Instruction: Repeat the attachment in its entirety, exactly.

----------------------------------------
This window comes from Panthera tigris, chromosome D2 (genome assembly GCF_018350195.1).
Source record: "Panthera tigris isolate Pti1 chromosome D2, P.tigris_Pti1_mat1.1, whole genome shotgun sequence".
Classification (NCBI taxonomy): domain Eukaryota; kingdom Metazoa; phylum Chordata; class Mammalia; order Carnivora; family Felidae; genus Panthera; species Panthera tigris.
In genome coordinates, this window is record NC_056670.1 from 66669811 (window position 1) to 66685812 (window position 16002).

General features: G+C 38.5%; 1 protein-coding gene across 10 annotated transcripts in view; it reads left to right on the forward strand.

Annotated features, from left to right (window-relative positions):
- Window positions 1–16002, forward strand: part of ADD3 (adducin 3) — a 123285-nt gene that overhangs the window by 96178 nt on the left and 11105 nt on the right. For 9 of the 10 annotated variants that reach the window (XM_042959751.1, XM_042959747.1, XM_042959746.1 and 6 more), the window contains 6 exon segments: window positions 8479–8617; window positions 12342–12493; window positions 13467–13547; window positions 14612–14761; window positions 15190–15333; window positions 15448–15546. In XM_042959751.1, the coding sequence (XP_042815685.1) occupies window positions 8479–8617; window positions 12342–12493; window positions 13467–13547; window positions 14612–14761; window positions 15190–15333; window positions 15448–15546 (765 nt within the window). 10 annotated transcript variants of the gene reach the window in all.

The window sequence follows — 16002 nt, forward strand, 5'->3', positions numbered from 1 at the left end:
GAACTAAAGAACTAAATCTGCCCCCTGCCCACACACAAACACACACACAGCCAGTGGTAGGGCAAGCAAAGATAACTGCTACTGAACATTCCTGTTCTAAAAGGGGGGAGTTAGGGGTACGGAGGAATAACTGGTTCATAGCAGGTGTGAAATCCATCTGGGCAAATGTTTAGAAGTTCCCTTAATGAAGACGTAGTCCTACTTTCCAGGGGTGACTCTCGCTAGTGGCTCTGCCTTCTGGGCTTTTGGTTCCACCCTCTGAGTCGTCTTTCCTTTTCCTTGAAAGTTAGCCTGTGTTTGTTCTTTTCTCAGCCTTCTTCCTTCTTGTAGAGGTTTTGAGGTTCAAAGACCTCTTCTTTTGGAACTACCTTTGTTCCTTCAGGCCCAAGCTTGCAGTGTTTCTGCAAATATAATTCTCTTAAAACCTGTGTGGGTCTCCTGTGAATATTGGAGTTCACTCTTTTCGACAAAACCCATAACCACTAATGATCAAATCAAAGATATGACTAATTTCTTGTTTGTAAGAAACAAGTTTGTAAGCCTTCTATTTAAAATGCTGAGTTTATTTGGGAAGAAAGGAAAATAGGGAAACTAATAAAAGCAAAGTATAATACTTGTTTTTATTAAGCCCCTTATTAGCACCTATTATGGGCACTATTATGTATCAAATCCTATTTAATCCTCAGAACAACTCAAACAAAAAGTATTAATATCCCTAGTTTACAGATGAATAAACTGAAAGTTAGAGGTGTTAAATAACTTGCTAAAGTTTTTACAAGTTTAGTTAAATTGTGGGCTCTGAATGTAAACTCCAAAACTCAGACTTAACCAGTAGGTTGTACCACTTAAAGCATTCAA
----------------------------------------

This window comes from Panthera tigris, chromosome D2 (genome assembly GCF_018350195.1).
Source record: "Panthera tigris isolate Pti1 chromosome D2, P.tigris_Pti1_mat1.1, whole genome shotgun sequence".
Classification (NCBI taxonomy): domain Eukaryota; kingdom Metazoa; phylum Chordata; class Mammalia; order Carnivora; family Felidae; genus Panthera; species Panthera tigris.
In genome coordinates, this window is record NC_056670.1 from 66669811 (window position 1) to 66685812 (window position 16002).

General features: G+C 38.5%; 1 protein-coding gene across 10 annotated transcripts in view; it reads left to right on the forward strand.

Annotated features, from left to right (window-relative positions):
- Window positions 1–16002, forward strand: part of ADD3 (adducin 3) — a 123285-nt gene that overhangs the window by 96178 nt on the left and 11105 nt on the right. For 9 of the 10 annotated variants that reach the window (XM_042959751.1, XM_042959747.1, XM_042959746.1 and 6 more), the window contains 6 exon segments: window positions 8479–8617; window positions 12342–12493; window positions 13467–13547; window positions 14612–14761; window positions 15190–15333; window positions 15448–15546. In XM_042959751.1, the coding sequence (XP_042815685.1) occupies window positions 8479–8617; window positions 12342–12493; window positions 13467–13547; window positions 14612–14761; window positions 15190–15333; window positions 15448–15546 (765 nt within the window). 10 annotated transcript variants of the gene reach the window in all.

The window sequence follows — 16002 nt, forward strand, 5'->3', positions numbered from 1 at the left end:
GAACTAAAGAACTAAATCTGCCCCCTGCCCACACACAAACACACACACAGCCAGTGGTAGGGCAAGCAAAGATAACTGCTACTGAACATTCCTGTTCTAAAAGGGGGGAGTTAGGGGTACGGAGGAATAACTGGTTCATAGCAGGTGTGAAATCCATCTGGGCAAATGTTTAGAAGTTCCCTTAATGAAGACGTAGTCCTACTTTCCAGGGGTGACTCTCGCTAGTGGCTCTGCCTTCTGGGCTTTTGGTTCCACCCTCTGAGTCGTCTTTCCTTTTCCTTGAAAGTTAGCCTGTGTTTGTTCTTTTCTCAGCCTTCTTCCTTCTTGTAGAGGTTTTGAGGTTCAAAGACCTCTTCTTTTGGAACTACCTTTGTTCCTTCAGGCCCAAGCTTGCAGTGTTTCTGCAAATATAATTCTCTTAAAACCTGTGTGGGTCTCCTGTGAATATTGGAGTTCACTCTTTTCGACAAAACCCATAACCACTAATGATCAAATCAAAGATATGACTAATTTCTTGTTTGTAAGAAACAAGTTTGTAAGCCTTCTATTTAAAATGCTGAGTTTATTTGGGAAGAAAGGAAAATAGGGAAACTAATAAAAGCAAAGTATAATACTTGTTTTTATTAAGCCCCTTATTAGCACCTATTATGGGCACTATTATGTATCAAATCCTATTTAATCCTCAGAACAACTCAAACAAAAAGTATTAATATCCCTAGTTTACAGATGAATAAACTGAAAGTTAGAGGTGTTAAATAACTTGCTAAAGTTTTTACAAGTTTAGTTAAATTGTGGGCTCTGAATGTAAACTCCAAAACTCAGACTTAACCAGTAGGTTGTACCACTTAAAGCATTCAA